Russia’s invasion of Crimea is not the biggest security threat for the United States, President Barack Obama said at a news conference at The Hague, according to The Weekly Standard.
"I continue to be much more concerned when it comes to our security with the prospect of a nuclear weapon going off in Manhattan," Obama said.
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"With respect to Mr. [Mitt] Romney's assertion that Russia is our No. 1 geopolitical foe, the truth of the matter is that America has a whole lot of challenges," the president said. "Russia is a regional power that is threatening some of its immediate neighbors, not out of strength, but out of weakness.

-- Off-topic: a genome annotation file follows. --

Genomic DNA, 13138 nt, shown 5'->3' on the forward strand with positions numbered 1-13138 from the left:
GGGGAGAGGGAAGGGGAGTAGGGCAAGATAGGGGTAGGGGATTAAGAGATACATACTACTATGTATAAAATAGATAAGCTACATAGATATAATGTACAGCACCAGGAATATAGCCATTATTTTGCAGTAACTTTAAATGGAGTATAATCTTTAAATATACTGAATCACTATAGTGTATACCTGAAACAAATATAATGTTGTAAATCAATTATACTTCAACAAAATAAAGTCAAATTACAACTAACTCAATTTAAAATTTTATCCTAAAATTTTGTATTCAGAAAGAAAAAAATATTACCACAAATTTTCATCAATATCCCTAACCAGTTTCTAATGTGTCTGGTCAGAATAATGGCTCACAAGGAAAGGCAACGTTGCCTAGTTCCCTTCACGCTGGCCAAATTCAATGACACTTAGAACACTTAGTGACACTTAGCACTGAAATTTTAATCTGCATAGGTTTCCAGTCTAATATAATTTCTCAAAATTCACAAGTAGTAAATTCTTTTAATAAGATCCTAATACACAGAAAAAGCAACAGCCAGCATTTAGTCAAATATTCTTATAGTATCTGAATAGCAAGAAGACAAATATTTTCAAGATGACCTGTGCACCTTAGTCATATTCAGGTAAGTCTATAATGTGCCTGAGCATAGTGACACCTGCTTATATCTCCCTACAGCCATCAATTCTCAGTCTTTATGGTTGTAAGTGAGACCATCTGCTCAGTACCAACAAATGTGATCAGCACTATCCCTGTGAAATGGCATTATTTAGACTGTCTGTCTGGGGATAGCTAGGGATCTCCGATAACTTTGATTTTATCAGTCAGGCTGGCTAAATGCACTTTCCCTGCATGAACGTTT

"Ukraine has been a country on which Russia had enormous influence for decades, since the breakup of the Soviet Union, and we have considerable influence on our neighbors, we generally don't need to invade them in order to have a strong cooperative relationship with them. The fact that Russia felt compelled to go in militarily and laid bare these violations of international law indicates less influence, not more."
On Monday, the G-8 – the United States, Canada, France, Germany, Italy, Japan, and the United Kingdom — suspended Russia for invading and annexing Crimea, while threatening further sanctions should Russia continue to break international law, according to The New York Times.
Heritage Foundation senior fellow Peter Brookes told Fox News
last month that Russia’s actions are evidence that Obama’s foreign policy is a failure, arguing that "preventive diplomacy" should have been done "a long, long time ago."
"Unfortunately, this administration like so many issues, is behind the power curve," Brookes said.
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